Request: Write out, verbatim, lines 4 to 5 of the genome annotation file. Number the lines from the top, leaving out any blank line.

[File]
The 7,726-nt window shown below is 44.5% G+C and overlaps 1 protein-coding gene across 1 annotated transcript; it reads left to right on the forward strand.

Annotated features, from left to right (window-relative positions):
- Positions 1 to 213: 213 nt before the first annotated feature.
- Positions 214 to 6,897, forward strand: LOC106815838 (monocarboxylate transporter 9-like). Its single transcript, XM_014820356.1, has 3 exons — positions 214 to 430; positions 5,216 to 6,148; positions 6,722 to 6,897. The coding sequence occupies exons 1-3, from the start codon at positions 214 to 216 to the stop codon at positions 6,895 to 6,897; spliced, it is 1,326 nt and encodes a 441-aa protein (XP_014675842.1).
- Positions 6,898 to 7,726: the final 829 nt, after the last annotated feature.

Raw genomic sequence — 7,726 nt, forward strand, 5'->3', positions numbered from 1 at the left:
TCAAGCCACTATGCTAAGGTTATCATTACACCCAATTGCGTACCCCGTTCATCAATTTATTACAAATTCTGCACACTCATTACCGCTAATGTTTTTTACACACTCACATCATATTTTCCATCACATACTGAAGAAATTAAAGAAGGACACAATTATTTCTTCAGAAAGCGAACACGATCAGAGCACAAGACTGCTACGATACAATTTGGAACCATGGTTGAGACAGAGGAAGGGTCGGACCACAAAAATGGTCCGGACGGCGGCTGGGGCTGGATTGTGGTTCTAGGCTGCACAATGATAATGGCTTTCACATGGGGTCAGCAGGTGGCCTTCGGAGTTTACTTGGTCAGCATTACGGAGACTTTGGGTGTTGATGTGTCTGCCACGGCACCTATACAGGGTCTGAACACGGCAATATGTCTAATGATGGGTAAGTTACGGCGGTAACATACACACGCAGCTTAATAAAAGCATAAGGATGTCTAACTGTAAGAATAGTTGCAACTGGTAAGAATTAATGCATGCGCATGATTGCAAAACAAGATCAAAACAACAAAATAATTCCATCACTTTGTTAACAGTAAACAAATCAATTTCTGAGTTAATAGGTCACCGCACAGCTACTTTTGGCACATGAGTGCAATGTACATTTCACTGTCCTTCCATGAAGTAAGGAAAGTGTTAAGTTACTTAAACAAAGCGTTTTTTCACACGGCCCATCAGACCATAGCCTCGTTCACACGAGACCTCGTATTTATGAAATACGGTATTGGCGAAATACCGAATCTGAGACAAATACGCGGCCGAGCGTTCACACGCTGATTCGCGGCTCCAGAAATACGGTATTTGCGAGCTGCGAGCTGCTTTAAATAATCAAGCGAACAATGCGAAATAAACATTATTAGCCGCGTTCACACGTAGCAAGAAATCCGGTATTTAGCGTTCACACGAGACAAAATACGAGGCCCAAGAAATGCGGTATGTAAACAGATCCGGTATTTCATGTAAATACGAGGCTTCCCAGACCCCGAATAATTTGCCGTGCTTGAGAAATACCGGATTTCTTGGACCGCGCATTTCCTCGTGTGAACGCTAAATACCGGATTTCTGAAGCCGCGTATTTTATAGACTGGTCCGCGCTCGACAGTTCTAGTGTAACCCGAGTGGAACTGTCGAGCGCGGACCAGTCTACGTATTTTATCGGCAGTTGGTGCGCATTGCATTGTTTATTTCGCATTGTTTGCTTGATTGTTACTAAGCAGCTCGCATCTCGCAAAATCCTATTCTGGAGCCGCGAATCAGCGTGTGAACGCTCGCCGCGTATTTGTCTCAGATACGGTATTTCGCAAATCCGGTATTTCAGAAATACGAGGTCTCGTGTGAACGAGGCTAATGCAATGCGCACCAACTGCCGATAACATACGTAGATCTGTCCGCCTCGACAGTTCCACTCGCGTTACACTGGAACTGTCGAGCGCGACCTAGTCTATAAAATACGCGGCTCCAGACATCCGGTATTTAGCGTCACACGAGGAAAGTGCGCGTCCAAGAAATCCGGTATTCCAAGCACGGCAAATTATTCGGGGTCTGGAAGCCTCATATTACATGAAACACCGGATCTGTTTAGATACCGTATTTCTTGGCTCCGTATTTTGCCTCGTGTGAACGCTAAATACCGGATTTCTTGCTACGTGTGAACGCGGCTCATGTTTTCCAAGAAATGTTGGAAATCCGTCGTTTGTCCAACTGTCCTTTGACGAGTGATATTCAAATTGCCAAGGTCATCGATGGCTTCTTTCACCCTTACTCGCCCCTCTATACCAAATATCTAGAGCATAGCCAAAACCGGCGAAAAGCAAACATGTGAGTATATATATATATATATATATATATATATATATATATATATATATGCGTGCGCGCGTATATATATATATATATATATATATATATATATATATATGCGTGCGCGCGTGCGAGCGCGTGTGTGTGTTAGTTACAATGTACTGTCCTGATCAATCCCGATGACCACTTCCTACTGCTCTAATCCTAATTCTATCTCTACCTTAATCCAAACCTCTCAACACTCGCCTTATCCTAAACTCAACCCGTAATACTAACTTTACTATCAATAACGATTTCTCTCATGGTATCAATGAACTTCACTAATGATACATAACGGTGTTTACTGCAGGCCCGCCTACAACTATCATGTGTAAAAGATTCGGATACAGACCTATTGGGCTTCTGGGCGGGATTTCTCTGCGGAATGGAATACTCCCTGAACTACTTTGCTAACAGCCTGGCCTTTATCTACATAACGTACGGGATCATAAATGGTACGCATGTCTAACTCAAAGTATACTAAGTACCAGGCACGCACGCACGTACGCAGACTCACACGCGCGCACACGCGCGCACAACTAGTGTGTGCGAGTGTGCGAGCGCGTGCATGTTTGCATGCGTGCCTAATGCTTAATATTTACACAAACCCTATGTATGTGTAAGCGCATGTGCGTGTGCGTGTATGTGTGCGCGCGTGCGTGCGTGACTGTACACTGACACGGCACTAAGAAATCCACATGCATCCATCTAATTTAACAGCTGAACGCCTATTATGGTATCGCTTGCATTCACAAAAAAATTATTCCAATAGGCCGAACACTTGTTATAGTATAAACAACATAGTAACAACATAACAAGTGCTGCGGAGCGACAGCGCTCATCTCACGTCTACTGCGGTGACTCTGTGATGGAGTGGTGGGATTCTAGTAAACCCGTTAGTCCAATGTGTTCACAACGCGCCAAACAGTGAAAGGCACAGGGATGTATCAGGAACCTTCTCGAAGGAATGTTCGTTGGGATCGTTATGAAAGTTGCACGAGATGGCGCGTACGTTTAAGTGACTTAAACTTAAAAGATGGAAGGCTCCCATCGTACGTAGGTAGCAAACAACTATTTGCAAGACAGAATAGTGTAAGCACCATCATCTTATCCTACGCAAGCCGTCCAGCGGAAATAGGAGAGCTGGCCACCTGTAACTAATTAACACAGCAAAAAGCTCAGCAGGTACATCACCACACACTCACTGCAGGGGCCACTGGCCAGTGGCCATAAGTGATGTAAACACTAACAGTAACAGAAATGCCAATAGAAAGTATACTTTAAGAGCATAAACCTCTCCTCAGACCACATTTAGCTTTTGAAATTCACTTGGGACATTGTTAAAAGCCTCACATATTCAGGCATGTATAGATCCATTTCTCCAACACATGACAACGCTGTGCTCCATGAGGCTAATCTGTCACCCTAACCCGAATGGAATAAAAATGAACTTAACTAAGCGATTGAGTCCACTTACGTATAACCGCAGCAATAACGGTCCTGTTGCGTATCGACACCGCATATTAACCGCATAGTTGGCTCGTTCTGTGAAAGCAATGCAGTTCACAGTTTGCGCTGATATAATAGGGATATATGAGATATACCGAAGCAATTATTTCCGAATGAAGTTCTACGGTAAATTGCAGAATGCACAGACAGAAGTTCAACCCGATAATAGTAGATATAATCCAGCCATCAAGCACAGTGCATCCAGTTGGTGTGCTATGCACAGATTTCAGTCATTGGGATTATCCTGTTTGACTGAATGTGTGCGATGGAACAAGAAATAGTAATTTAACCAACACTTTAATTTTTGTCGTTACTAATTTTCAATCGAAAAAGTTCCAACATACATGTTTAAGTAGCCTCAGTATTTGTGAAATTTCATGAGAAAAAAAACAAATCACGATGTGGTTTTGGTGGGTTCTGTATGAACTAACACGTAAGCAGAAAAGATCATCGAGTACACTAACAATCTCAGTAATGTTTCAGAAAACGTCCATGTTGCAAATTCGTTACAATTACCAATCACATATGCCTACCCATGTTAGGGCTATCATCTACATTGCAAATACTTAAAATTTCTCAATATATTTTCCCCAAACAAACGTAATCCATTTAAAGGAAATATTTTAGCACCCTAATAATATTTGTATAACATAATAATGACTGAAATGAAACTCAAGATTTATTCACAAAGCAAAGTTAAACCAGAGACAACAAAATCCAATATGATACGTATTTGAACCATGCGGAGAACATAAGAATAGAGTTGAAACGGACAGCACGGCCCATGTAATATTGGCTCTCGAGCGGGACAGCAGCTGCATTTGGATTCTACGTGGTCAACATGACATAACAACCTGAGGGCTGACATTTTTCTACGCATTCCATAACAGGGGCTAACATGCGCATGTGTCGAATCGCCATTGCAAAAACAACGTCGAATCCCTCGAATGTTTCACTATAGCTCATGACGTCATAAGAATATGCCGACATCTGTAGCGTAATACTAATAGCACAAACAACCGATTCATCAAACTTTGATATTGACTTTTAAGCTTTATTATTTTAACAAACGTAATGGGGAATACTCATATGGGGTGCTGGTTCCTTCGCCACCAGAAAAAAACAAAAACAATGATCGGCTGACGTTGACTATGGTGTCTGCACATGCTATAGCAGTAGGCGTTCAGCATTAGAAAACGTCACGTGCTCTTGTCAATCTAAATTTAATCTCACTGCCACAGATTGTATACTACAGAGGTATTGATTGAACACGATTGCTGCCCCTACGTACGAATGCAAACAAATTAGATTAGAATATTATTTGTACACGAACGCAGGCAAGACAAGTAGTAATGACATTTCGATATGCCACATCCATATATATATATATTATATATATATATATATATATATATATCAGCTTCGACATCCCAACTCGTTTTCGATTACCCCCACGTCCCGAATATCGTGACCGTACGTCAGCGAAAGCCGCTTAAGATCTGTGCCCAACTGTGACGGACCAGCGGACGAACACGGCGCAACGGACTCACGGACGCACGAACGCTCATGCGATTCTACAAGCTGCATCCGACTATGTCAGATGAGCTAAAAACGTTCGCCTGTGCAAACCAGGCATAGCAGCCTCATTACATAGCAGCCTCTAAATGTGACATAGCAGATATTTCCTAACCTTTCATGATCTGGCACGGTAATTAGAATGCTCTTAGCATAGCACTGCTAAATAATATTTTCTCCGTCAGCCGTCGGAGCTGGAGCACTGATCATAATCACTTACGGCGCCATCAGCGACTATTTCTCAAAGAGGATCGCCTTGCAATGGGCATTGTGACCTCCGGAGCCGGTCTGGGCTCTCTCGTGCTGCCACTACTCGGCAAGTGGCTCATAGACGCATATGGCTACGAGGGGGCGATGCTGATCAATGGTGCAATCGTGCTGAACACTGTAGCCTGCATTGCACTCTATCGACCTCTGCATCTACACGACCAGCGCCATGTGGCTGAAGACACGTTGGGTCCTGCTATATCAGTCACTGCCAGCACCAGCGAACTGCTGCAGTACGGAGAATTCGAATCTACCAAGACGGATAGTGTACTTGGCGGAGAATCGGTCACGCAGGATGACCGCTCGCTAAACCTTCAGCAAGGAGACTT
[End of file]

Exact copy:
- Positions 214 to 6,897, forward strand: LOC106815838 (monocarboxylate transporter 9-like). Its single transcript, XM_014820356.1, has 3 exons — positions 214 to 430; positions 5,216 to 6,148; positions 6,722 to 6,897. The coding sequence occupies exons 1-3, from the start codon at positions 214 to 216 to the stop codon at positions 6,895 to 6,897; spliced, it is 1,326 nt and encodes a 441-aa protein (XP_014675842.1).
- Positions 6,898 to 7,726: the final 829 nt, after the last annotated feature.